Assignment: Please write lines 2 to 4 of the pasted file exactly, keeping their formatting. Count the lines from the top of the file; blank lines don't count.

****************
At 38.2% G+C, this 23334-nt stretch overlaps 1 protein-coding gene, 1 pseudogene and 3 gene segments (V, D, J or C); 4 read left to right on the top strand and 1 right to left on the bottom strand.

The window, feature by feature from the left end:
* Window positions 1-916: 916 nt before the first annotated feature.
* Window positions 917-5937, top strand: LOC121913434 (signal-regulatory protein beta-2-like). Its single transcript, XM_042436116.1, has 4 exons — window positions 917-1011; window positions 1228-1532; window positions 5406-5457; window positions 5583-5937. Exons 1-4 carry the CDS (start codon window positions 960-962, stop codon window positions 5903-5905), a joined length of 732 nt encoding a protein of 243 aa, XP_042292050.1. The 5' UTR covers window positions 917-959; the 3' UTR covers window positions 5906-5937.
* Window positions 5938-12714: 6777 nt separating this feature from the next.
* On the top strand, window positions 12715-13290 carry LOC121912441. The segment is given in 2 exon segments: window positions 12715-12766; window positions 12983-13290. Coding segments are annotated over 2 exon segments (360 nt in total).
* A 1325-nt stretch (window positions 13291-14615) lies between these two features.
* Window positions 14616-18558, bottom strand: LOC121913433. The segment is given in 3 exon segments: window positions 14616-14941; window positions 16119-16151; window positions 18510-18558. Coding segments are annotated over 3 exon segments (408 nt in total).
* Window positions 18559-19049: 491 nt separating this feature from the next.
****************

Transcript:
The window, feature by feature from the left end:
* Window positions 1-916: 916 nt before the first annotated feature.
* Window positions 917-5937, top strand: LOC121913434 (signal-regulatory protein beta-2-like). Its single transcript, XM_042436116.1, has 4 exons — window positions 917-1011; window positions 1228-1532; window positions 5406-5457; window positions 5583-5937. Exons 1-4 carry the CDS (start codon window positions 960-962, stop codon window positions 5903-5905), a joined length of 732 nt encoding a protein of 243 aa, XP_042292050.1. The 5' UTR covers window positions 917-959; the 3' UTR covers window positions 5906-5937.